In our new content strategy we re-conceptualized content as either a “workflow” or a “client issue.” “Workflow” content were common steps Agents would follow that most tenured Agents would have memorized. “Client issues” included when to apply those workflows and issue specific details. By linking to the “Workflow” articles from “Client Issues” we were able to simplify articles for easier visual scanning, while still making sure new Agents had access to basic step-by-step information. We further shortened articles by creating the guideline “one issue per article” whereas previously issues were sometimes grouped together in an article when they had similar processes. The shorter, more specific articles would also make it easier to find specific content since the titles could better target the relevant search terms.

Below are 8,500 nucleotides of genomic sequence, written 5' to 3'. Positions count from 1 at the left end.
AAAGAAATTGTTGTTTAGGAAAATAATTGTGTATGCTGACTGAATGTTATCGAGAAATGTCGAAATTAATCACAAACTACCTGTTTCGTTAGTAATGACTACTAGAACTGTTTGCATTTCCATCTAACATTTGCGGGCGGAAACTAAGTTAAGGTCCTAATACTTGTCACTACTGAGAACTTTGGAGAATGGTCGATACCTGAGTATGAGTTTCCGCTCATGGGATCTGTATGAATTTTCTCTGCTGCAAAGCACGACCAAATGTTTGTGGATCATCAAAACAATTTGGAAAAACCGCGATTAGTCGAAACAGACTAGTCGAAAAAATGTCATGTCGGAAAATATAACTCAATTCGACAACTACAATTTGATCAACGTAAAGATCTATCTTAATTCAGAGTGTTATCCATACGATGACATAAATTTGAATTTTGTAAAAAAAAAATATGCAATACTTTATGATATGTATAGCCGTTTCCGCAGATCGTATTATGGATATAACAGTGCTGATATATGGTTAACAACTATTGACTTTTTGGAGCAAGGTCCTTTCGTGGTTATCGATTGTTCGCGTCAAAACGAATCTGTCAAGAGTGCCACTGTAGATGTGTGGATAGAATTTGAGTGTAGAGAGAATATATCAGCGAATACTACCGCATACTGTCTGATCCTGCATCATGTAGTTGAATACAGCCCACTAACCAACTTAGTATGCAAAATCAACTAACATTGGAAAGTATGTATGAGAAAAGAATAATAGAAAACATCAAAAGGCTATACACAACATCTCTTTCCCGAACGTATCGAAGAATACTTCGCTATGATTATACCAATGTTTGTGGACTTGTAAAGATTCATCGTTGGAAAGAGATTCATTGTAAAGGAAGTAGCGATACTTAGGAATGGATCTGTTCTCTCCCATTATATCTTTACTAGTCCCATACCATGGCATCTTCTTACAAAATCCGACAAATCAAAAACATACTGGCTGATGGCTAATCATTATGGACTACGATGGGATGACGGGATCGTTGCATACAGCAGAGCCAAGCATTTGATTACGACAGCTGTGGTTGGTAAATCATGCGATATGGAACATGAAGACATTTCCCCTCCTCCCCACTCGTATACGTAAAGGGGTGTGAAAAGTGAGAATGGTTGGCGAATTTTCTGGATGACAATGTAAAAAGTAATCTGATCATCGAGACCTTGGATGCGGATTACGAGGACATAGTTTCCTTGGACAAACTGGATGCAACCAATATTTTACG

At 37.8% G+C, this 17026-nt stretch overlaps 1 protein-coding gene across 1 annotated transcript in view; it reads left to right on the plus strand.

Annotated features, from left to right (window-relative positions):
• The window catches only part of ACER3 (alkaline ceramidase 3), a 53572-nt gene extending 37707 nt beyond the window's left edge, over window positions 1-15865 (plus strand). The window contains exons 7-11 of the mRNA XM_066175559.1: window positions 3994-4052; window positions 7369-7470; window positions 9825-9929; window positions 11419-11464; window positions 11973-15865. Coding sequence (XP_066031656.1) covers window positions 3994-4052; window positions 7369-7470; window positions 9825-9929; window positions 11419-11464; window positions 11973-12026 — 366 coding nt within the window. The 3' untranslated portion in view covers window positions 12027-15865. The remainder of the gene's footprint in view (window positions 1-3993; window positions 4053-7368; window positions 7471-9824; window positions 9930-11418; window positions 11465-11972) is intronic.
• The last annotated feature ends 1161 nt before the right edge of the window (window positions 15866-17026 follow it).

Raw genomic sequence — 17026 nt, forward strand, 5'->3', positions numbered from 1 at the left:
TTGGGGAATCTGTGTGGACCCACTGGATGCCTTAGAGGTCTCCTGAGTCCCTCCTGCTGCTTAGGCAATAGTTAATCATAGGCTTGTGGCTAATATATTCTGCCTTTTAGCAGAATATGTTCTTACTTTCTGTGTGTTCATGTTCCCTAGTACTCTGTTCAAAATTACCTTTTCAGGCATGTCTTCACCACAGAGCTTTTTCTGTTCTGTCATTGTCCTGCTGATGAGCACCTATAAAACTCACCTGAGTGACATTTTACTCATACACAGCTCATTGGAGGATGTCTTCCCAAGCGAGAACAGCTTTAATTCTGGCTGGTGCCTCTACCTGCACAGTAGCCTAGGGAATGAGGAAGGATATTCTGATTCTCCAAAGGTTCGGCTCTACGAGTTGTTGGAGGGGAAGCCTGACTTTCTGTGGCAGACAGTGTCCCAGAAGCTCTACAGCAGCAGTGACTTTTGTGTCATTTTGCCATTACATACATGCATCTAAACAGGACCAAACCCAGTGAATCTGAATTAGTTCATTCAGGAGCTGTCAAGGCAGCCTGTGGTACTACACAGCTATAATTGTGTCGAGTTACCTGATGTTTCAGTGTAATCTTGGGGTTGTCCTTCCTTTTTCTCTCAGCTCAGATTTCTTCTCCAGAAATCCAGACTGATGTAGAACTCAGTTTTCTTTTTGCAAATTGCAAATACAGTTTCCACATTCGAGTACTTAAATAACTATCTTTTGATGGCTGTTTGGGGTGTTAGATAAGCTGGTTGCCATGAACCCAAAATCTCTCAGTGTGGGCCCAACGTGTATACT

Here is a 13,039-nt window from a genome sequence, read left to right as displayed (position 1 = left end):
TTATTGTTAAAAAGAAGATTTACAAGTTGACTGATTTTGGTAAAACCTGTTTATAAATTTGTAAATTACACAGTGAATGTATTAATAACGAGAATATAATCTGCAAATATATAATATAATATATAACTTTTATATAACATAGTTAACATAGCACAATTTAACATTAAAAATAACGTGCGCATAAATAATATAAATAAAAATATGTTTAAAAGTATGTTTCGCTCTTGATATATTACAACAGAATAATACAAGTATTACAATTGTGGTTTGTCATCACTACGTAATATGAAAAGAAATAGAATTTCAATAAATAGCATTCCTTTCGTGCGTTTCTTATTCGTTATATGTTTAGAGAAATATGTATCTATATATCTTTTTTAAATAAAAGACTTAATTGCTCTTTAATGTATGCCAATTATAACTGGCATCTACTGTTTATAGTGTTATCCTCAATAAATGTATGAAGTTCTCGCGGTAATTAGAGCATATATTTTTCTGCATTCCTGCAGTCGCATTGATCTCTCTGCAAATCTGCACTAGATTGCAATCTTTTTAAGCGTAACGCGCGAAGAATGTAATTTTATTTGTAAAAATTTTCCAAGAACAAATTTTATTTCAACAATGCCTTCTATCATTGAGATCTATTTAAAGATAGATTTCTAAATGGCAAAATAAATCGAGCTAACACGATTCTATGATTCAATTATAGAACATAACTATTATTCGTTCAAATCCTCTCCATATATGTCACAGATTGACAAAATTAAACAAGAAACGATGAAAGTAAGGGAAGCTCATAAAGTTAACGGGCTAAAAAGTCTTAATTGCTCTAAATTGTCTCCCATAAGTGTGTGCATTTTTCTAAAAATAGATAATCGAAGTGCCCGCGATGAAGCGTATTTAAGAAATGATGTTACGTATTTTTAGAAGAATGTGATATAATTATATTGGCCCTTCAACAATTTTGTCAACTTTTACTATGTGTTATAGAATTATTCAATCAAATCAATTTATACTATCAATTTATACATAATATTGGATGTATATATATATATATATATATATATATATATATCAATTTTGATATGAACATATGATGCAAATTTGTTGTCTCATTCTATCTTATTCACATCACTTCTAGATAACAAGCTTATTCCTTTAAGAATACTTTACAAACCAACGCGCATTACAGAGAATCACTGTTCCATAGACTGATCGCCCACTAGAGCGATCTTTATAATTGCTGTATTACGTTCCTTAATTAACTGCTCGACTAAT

laydown photograph of women's clothing
Renovating articles

The new content strategy also meant that we needed to re-think our article template. Through iteration and feedback from stakeholders and UX team members I designed new templates for the new article types. The new templates prioritized the “above the fold” space to give readers a quick understanding of the client issue, the company policy, and the goal of Client Experience in the scenario. This grounding helps both new agents and our non-agent persona navigate the vast amount of information available to them.